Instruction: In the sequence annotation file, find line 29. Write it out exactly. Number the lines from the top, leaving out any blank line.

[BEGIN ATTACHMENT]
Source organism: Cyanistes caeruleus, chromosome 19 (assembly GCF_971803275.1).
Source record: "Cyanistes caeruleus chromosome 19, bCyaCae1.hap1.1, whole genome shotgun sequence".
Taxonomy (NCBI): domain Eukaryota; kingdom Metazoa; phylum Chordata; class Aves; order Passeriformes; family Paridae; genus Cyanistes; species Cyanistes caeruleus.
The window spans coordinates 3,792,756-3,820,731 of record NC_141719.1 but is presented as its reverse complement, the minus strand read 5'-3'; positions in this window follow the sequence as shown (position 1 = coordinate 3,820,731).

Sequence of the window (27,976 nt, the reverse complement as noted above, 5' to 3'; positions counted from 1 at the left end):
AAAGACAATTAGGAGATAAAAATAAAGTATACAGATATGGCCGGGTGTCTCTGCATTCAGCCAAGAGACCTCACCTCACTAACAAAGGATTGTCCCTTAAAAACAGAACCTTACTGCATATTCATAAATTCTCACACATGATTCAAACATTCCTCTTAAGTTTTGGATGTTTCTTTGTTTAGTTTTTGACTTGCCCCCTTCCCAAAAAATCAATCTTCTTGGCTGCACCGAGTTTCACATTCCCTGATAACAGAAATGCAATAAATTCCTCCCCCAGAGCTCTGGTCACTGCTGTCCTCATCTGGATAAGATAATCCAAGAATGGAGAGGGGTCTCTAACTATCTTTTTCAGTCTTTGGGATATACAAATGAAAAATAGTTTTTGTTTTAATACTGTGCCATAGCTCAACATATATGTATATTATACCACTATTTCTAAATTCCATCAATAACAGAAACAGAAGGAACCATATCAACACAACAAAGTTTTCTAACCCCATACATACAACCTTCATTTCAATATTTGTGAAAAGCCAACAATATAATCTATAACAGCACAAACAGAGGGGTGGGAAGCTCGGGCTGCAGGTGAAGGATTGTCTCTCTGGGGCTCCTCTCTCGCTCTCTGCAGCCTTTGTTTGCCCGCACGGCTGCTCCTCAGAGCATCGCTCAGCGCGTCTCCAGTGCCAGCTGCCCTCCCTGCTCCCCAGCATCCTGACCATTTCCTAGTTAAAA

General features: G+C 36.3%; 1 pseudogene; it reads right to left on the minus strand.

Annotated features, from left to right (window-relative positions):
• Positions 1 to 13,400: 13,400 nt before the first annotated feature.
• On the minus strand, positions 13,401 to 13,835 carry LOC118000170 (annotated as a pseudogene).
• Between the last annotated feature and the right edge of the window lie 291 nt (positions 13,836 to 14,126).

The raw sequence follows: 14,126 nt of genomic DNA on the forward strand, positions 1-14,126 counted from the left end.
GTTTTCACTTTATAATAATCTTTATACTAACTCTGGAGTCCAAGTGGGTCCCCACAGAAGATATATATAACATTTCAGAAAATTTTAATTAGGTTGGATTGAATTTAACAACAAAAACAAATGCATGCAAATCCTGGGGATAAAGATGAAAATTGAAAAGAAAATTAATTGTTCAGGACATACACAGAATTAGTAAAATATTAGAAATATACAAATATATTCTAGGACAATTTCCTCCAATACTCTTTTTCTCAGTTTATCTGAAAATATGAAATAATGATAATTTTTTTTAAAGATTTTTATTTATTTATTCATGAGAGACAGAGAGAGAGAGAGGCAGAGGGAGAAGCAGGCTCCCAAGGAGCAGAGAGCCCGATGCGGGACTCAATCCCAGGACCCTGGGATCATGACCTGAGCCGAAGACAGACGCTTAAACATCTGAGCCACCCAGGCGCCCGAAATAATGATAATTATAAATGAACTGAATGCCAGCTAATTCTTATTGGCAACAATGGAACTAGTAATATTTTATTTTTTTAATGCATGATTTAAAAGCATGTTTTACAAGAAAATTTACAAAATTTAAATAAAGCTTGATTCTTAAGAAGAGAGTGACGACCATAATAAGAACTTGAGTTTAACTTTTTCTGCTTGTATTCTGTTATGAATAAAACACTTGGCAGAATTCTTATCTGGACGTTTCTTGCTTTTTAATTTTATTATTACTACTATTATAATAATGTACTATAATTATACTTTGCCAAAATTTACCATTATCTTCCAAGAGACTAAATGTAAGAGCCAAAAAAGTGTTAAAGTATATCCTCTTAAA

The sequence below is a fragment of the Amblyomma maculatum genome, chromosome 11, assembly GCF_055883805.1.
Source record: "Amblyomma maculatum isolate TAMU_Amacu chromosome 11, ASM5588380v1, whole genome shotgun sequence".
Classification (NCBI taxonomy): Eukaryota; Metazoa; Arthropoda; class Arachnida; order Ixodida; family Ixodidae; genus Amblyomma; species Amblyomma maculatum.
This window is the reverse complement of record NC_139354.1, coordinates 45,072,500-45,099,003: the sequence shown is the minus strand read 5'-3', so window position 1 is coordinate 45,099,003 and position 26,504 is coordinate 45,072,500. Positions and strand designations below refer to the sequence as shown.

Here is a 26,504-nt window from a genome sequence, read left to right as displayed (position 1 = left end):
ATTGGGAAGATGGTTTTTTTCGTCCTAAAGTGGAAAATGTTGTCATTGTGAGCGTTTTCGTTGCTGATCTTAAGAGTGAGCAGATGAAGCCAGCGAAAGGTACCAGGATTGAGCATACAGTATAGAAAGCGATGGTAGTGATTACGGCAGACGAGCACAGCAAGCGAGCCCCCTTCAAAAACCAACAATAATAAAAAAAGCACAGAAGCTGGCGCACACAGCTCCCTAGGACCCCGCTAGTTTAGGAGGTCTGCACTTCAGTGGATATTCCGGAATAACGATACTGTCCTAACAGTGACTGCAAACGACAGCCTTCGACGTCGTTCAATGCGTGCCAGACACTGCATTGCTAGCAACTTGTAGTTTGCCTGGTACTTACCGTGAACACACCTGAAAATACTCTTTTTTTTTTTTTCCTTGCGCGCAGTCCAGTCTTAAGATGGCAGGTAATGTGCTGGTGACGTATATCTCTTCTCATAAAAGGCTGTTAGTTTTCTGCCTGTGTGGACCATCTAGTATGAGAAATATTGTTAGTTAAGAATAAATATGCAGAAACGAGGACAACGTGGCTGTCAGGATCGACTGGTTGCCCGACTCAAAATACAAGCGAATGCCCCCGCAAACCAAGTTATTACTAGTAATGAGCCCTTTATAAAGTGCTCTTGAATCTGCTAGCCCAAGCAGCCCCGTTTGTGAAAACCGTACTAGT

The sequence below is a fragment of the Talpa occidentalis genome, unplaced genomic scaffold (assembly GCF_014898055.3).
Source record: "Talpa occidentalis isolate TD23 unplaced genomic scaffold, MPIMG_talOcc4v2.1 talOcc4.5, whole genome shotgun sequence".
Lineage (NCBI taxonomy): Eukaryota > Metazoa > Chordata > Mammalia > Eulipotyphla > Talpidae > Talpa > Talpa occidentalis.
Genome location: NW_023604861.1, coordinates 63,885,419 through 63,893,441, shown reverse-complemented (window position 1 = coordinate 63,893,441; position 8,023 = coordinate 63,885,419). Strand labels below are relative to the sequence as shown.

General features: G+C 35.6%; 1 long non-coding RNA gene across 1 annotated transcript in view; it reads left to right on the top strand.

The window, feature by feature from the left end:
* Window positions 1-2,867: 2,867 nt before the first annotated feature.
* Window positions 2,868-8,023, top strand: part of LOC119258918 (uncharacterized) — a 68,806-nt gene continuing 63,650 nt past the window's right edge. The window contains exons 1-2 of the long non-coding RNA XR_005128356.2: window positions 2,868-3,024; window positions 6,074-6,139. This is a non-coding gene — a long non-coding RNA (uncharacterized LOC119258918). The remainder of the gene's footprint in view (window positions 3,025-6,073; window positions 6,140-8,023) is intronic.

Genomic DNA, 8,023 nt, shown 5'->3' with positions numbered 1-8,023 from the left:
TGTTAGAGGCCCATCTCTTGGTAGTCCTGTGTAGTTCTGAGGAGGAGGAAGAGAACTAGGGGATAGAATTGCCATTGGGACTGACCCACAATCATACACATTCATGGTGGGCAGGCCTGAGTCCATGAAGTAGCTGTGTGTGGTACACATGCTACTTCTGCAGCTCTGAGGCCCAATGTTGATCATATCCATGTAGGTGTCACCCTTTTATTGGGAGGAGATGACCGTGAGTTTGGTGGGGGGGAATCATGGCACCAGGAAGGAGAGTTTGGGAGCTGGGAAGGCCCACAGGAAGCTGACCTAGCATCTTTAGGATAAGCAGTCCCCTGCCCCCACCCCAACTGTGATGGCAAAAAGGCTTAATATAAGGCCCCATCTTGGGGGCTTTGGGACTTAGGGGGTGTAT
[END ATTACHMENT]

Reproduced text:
TGTTAGAGGCCCATCTCTTGGTAGTCCTGTGTAGTTCTGAGGAGGAGGAAGAGAACTAGGGGATAGAATTGCCATTGGGACTGACCCACAATCATACACATTCATGGTGGGCAGGCCTGAGTCCATGAAGTAGCTGTGTGTGGTACACATGCTACTTCTGCAGCTCTGAGGCCCAATGTTGATCATATCCATGTAGGTGTCACCCTTTTATTGGGAGGAGATGACCGTGAGTTTGGTGGGGGGGAATCATGGCACCAGGAAGGAGAGTTTGGGAGCTGGGAAGGCCCACAGGAAGCTGACCTAGCATCTTTAGGATAAGCAGTCCCCTGCCCCCACCCCAACTGTGATGGCAAAAAGGCTTAATATAAGGCCCCATCTTGGGGGCTTTGGGACTTAGGGGGTGTAT